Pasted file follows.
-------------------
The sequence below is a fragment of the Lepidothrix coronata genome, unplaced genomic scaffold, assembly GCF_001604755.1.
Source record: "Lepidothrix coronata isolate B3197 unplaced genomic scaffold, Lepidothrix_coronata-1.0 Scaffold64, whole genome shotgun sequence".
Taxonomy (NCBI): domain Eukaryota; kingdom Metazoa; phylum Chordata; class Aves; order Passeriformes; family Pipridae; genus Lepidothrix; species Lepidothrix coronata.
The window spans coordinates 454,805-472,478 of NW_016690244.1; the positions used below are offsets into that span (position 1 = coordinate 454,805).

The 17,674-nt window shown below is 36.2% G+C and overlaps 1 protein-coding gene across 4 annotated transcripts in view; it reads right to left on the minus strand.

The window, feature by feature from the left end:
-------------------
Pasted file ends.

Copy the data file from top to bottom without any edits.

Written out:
The sequence below is a fragment of the Lepidothrix coronata genome, unplaced genomic scaffold, assembly GCF_001604755.1.
Source record: "Lepidothrix coronata isolate B3197 unplaced genomic scaffold, Lepidothrix_coronata-1.0 Scaffold64, whole genome shotgun sequence".
Taxonomy (NCBI): domain Eukaryota; kingdom Metazoa; phylum Chordata; class Aves; order Passeriformes; family Pipridae; genus Lepidothrix; species Lepidothrix coronata.
The window spans coordinates 454,805-472,478 of NW_016690244.1; the positions used below are offsets into that span (position 1 = coordinate 454,805).

The 17,674-nt window shown below is 36.2% G+C and overlaps 1 protein-coding gene across 4 annotated transcripts in view; it reads right to left on the minus strand.

The window, feature by feature from the left end: